I expected just to get some local colour for the article, but beforehand I’d drawn up a list of questions with the help of my friend Bill Ramsay, a history graduate. I got a warm welcome in Woolpit – the Bygones Museum, as it then was, opened for me out of season – but everywhere that I asked my questions, the reply was “You’ll have to go to the County Records Office for that”. So I went back to Bury St. Edmunds and joined the County Archives Research Network, after which I was shown the card index and told “Just tell us what you want to see”.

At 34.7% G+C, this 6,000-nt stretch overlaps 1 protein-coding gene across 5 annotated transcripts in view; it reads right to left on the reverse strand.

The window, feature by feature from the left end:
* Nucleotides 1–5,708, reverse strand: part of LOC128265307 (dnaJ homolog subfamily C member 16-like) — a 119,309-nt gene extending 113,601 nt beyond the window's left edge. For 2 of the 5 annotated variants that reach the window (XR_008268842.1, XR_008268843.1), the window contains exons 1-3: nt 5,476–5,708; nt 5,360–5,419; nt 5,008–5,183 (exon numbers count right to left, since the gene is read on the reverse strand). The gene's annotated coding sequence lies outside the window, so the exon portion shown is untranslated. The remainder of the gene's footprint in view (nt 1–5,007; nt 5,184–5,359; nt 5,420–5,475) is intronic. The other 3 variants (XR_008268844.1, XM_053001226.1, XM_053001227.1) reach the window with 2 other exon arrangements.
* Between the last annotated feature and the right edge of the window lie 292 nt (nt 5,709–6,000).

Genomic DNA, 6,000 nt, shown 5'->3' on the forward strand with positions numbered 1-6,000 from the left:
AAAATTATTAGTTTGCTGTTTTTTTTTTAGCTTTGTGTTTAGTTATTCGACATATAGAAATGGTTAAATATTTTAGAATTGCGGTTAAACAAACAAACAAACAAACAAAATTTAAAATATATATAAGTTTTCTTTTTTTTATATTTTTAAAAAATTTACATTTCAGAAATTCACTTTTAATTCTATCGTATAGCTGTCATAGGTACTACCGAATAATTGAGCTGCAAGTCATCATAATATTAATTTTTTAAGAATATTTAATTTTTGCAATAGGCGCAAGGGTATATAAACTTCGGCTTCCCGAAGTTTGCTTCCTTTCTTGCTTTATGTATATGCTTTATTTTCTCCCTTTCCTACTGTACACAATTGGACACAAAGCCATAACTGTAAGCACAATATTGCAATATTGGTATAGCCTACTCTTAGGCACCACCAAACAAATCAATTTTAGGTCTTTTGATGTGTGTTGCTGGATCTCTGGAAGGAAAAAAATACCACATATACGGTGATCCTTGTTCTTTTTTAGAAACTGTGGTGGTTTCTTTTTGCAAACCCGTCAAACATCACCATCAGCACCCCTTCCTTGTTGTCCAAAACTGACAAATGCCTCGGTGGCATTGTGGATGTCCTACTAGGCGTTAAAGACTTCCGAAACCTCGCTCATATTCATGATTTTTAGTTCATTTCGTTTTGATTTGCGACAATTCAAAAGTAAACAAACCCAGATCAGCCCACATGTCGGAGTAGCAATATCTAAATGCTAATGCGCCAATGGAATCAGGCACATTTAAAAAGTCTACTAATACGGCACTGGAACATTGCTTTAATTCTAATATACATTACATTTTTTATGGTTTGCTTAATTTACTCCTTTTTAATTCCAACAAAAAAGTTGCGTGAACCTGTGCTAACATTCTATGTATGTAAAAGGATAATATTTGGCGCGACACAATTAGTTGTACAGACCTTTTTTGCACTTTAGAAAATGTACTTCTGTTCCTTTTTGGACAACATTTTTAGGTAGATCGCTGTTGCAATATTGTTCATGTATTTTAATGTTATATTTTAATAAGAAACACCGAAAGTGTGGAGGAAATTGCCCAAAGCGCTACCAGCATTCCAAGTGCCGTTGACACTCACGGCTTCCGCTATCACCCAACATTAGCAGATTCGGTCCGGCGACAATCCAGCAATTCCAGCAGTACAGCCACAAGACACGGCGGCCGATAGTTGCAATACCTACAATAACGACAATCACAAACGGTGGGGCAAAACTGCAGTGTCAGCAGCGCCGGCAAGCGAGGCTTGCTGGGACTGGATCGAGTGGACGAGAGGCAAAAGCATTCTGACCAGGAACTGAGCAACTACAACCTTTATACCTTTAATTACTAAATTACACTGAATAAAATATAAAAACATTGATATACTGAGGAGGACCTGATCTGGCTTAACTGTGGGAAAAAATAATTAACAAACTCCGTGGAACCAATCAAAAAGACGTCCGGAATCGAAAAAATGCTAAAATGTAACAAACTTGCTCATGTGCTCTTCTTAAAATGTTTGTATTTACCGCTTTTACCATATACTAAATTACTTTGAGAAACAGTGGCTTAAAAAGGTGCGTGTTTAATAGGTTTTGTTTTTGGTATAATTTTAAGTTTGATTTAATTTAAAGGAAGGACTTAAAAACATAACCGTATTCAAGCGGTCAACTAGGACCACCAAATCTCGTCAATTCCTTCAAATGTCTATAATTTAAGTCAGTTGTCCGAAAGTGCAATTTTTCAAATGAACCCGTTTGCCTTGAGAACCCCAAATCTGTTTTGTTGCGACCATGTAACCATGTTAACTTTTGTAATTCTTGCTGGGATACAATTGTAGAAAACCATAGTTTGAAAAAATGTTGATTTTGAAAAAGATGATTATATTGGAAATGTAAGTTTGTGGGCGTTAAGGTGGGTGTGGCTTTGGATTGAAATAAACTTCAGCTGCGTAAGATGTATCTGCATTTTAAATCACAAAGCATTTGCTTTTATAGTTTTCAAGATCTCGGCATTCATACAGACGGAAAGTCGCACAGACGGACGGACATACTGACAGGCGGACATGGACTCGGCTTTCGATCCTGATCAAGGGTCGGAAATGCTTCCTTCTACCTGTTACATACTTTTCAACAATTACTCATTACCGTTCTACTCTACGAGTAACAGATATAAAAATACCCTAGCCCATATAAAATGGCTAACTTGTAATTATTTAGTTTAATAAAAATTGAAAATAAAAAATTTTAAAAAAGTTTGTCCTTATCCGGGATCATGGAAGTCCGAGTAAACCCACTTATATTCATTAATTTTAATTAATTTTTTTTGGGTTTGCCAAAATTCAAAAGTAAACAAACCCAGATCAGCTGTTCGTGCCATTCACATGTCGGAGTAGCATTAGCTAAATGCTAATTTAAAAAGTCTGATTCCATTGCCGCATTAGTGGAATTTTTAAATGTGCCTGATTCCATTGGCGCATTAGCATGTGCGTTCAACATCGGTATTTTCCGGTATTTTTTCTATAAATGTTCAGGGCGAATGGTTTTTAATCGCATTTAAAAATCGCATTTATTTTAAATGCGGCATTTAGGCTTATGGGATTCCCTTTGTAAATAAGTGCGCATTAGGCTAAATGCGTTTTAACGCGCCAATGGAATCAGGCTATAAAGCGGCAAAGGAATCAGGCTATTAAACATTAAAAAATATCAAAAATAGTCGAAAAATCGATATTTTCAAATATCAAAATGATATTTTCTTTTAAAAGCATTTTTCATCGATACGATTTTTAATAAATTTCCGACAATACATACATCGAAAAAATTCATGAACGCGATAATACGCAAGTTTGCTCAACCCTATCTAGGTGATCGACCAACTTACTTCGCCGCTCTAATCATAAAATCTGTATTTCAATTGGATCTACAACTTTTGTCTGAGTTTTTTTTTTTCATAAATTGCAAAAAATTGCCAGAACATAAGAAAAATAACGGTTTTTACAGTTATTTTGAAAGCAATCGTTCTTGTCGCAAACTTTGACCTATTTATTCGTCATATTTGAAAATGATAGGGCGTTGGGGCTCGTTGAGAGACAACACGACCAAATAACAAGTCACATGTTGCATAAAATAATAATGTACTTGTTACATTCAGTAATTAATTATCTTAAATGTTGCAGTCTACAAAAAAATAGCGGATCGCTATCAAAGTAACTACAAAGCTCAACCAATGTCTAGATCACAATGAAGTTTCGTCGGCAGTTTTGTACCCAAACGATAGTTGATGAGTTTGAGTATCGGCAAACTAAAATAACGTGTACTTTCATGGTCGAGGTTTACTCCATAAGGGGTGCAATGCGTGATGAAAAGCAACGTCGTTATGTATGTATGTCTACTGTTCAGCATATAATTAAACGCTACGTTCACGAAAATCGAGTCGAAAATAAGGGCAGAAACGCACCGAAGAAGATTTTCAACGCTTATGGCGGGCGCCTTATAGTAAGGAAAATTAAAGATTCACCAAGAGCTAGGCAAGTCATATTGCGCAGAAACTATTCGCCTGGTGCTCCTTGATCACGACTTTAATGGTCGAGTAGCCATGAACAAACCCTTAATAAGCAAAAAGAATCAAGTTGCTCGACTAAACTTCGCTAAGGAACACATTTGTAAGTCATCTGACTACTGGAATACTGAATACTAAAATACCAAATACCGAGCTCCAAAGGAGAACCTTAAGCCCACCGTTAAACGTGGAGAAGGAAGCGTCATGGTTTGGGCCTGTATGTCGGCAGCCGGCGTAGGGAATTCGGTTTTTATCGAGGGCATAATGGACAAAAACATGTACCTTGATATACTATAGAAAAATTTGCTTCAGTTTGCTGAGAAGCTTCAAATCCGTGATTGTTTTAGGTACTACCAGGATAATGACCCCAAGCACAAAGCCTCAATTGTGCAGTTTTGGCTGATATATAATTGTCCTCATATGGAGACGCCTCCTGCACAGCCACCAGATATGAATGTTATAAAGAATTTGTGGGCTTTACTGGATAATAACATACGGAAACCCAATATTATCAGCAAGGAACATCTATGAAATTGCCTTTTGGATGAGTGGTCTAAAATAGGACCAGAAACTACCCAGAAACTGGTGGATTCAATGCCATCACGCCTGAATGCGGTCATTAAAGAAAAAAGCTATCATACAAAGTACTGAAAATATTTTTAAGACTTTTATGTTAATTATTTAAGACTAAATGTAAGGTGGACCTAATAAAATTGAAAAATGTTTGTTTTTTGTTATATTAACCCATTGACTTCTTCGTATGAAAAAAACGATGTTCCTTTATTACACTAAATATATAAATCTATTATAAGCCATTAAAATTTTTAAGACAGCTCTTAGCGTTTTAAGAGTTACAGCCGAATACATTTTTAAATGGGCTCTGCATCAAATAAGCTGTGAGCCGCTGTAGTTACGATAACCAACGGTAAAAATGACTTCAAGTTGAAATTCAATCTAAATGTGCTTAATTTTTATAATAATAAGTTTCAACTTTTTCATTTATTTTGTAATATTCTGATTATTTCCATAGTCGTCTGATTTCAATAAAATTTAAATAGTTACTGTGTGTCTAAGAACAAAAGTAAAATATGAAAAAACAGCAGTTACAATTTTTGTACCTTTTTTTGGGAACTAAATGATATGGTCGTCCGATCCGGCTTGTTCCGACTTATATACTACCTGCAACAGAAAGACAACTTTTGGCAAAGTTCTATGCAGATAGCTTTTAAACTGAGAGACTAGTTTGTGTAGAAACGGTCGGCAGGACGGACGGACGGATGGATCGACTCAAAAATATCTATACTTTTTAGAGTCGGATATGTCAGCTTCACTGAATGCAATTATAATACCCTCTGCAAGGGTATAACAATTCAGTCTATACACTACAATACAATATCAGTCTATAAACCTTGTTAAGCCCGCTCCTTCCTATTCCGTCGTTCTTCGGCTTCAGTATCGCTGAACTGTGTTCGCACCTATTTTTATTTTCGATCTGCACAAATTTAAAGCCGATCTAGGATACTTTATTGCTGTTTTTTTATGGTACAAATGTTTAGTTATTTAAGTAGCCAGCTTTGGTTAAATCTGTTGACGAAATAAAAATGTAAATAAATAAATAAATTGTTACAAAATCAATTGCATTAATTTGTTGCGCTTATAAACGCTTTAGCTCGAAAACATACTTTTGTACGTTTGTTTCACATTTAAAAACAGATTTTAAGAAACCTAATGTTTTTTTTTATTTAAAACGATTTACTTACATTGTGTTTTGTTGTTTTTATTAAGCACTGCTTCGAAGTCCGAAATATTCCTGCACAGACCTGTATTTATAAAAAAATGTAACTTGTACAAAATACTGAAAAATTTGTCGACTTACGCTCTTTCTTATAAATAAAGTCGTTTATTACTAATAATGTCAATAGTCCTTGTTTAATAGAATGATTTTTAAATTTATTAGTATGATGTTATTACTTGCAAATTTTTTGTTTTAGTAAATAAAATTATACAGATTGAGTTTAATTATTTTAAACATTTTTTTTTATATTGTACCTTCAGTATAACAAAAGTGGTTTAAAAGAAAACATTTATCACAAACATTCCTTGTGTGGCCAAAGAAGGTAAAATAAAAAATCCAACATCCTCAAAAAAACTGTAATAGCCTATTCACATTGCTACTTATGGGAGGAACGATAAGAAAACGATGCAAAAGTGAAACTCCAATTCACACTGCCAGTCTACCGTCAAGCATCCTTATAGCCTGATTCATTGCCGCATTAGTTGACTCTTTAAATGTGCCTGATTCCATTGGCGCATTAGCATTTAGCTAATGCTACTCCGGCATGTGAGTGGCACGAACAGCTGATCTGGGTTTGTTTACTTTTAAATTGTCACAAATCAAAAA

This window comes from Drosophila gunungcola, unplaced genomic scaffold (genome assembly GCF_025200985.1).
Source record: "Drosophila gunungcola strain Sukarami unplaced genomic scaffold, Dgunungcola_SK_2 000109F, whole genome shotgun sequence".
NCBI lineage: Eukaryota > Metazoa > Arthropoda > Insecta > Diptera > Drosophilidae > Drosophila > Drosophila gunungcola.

Five hours later, exhausted, dehydrated and starving, I reeled out into Bury St. Edmunds market knowing that I was on to something big. It was to take ten years of virtually full-time work to research it, during which I went public with the story four times – at the World Science Fiction Conventions in 1995 and 2005, the Edinburgh International Science Festival in 1996, and the Fortean Society ‘Unconvention’ in 1997. Two of those gained good coverage, in the Herald, the Scotsman, the Observer, Sunday Telegraph, Scotland on Sunday and the Glasgow Evening Times. I spoke on it again at the World Science Fiction Convention in 2005 and the British Eastercon in 2006, but only in 2011, when I met Sean Martin of Mutus Liber and also filmed an introduction to the mystery for National Geographic Ancient X-Files, did things really start to happen. The book came out in late May 2012, and I filmed another documentary with the late Phillip Coppens, for Warner, which would have gone into the story in much more detail, but for his untimely death from liver cancer in 2012